by Joy Loverde: Author of the best seller, The Complete Eldercare Planner: Where to Start, Questions to Ask, How to Find Help (Random House, Updated and Revised, 2009). “The book is the best we saw,” says the AMA. Joy serves as a consultant to employers, manufacturers, senior housing administrators, and other members of the fast-growing eldercare industry. She is a keynote speaker and has delivered presentations to renowned organizations such as National Institutes of Health among numerous others. During her career, she has been quoted in the Wall Street Journal, Money Magazine, Chicago Tribune, Family Circle, Good Housekeeping, Working Woman and others. USA TODAY ran a four-part series on her eldercare programs. Joy is regular on television and radio and has appeared on the Today Show and CBS Early Show.
Family caregivers are awesome. From staying up all night with worry to managing complex day-to-day care, there doesn’t seem to be anything they wouldn’t do to ensure the safety and security of elderly loved ones. Undoubtedly, eldercare is nothing less than a labor of love and hard work — physically and emotionally.
Things being what they are when it comes to caring for aging parents and loved ones, it is beyond my comprehension why a family caregiver would allow their care receiver — be it parent, spouse, partner, or friend — to get away with making remarks to and about them that are purposefully mean, degrading, and hurtful.
As a long-time family caregiver advocate, I’ve heard it all. “My father calls me names and tells me I’m a terrible daughter.” “Mom says I don’t make enough time for her and won’t accept the fact that I have a family of my own to take care of and support.” “My husband barks orders at me all day long.”
In their moment of tirade, should we cut our elders some slack because they are ill and perhaps in pain? Should we “turn the other cheek” and act as though what is being said to us does not hurt our feelings? I say absolutely not. There is no excuse for bad behavior on the part of the elderly people we care for. NO ONE in the caregiving role deserves to be treated unkindly at any time, for any reason.
In my book, The Complete Eldercare Planner (Random House, 2009, Updated and Revised), I describe in detail how eldercare can leave deep emotional scars when care receivers lash out at people who are caring for them and when the experience of family caregiving is consistently unrewarding and negative. Sons, daughters, spouses, partners, and friends know all too well about the volatile environment of eldercare and how quickly emotions can get out of hand.
If you are a family caregiver and your elder is verbally abusive, I offer action steps as a way to to help end the vicious cycle of being on the receiving end of mean and nasty comments. Integrating self-respecting strategies in the family caregiving process starts right now.
Self-respecting family caregivers get angry. They admit to themselves that they are angry. And they acknowledge the right to be angry. Self-respecting caregivers express their anger in the moment and do so in a way that teaches others how to treat them. Suffering in silence implies consent for others to treat us badly.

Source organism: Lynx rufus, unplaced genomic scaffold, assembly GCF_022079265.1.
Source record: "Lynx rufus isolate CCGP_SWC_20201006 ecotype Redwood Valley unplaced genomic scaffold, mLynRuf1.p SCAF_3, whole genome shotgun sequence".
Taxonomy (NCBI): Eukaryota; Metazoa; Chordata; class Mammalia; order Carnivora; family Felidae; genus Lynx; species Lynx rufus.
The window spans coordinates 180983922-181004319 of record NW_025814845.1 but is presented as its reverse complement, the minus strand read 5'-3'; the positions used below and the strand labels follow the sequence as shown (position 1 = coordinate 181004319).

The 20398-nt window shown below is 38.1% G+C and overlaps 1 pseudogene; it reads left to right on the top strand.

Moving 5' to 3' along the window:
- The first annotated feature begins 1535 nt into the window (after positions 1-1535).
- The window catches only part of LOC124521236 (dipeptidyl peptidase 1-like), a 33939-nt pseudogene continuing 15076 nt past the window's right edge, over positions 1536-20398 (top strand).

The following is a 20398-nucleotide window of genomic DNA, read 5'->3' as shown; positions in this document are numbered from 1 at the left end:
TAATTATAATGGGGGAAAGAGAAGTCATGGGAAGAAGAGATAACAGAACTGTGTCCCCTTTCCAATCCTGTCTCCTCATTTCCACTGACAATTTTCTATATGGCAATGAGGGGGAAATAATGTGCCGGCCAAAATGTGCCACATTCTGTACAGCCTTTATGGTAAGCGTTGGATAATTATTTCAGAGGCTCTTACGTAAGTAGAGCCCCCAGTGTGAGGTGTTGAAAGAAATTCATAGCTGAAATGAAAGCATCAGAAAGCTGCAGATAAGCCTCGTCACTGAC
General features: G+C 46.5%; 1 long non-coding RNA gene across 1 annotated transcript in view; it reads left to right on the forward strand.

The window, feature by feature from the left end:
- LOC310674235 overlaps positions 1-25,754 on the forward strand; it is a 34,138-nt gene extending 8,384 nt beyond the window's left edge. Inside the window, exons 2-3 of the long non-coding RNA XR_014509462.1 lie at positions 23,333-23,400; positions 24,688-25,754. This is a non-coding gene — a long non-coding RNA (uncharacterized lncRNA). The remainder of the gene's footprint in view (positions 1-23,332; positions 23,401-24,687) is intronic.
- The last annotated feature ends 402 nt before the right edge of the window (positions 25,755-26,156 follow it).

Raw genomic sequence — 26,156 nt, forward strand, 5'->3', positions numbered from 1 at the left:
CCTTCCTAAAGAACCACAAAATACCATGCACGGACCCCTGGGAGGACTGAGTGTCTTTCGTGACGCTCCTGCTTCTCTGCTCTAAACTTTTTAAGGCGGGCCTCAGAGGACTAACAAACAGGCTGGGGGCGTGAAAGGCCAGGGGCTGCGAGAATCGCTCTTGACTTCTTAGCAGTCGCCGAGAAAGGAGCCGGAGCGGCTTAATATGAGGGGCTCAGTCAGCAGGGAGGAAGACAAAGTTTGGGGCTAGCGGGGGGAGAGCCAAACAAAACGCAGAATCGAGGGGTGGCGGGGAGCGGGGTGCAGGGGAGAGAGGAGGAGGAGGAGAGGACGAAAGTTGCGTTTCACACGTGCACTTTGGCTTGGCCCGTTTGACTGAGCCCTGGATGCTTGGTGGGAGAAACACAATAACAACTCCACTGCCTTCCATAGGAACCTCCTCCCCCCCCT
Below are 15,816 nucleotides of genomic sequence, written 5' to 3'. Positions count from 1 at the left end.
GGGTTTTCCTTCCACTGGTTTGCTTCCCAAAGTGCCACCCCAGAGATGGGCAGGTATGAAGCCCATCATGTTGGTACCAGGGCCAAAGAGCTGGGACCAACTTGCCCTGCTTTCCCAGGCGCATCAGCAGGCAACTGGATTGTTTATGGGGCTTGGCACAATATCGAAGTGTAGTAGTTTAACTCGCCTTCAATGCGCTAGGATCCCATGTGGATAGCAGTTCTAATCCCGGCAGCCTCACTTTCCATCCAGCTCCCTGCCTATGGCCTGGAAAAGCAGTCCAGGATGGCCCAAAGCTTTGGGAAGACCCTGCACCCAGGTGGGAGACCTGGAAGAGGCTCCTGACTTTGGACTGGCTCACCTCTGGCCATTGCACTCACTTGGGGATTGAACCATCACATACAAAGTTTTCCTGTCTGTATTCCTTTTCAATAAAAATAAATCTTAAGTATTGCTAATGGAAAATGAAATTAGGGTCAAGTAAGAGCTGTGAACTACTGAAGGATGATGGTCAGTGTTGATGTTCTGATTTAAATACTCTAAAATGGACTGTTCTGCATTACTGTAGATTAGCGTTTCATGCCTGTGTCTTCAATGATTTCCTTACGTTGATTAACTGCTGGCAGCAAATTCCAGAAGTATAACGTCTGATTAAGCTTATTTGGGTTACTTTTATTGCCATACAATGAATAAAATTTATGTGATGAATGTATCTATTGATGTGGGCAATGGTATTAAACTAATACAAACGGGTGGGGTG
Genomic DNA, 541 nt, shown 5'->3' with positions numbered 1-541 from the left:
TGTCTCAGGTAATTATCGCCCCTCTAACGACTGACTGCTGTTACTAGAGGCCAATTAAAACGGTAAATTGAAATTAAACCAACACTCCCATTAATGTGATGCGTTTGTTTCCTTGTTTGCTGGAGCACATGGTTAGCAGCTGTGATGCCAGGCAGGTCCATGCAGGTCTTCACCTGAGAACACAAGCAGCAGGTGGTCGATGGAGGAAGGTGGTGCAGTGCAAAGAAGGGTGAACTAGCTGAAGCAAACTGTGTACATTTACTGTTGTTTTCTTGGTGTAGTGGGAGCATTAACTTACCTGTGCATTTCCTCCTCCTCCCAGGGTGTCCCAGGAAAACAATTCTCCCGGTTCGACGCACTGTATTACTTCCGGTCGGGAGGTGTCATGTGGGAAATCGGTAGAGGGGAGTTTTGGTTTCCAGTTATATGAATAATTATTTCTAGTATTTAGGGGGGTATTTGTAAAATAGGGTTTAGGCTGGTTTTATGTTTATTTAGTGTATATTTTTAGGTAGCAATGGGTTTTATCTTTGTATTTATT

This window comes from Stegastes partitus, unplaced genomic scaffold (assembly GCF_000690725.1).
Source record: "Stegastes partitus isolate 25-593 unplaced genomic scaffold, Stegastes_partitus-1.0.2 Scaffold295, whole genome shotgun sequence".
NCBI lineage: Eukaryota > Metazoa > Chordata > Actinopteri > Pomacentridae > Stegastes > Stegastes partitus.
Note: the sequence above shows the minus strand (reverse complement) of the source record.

Practice the following statements in front of the mirror. The more you say them, the more you’ll believe that what you are saying is true. Next time you are angry with your elder say these words to them:
“What you just did (said) makes me angry. I do not deserve that.”
“It makes me angry when you… Please stop it now.”
“My bedroom is private, and it makes me angry when you walk in without knocking.” “We’re all adults here, and your criticism is not appropriate.”
Don’t take it personally.
Self-respecting caregivers allow care receivers to be angry and they don’t take what is being said personally (this takes practice). When our elders are lashing out at us, more often than not underlying issues are at work: elders may be in pain (physically and emotionally); elders may be frustrated (their bodies are failing them); elders may be depressed (losses of all kinds surround them); and elders are acting out (long-time family conflicts remain unresolved).
The next time your elders start complaining; look them straight in the eye. Allow them a few moments for them to express their anger. Don’t defend; don’t interrupt; let them vent. When they are finished, you can help to defuse their highly charged emotions by saying something like, “I’m sorry this is making you so angry.”
If they say they are angry about something you said or did, you can defuse that situation too by asking for forgiveness. I know this suggestion sounds strange; but keep in mind their anger is not really about you. Asking for forgiveness is not an admission of guilt; it can be an effective way to calm the waters in the moment. “I’m really sorry I disappointed you.” “I know you’re upset (angry), and I’m sorry.”
Self-respecting caregivers set boundaries. Verbally abusive people pick on certain people because they are easy targets. Don’t make yourself available. There is no disgrace in walking out of a situation that is intolerable or beyond your power to handle; in fact, it is the smart thing to do when you recognize your own limitations. Simply say, “I’m leaving now,” and walk out of the room. Nothing more needs to be said.
Ultimately, we cannot change the basic personalities of people who are mean and nasty. We can only make our best attempts to manage ourselves in the moment. Never ever forget that family caregivers are special and you deserve to be treated as such.
I hope that you have found some of these tips to be helpful. I wish you well.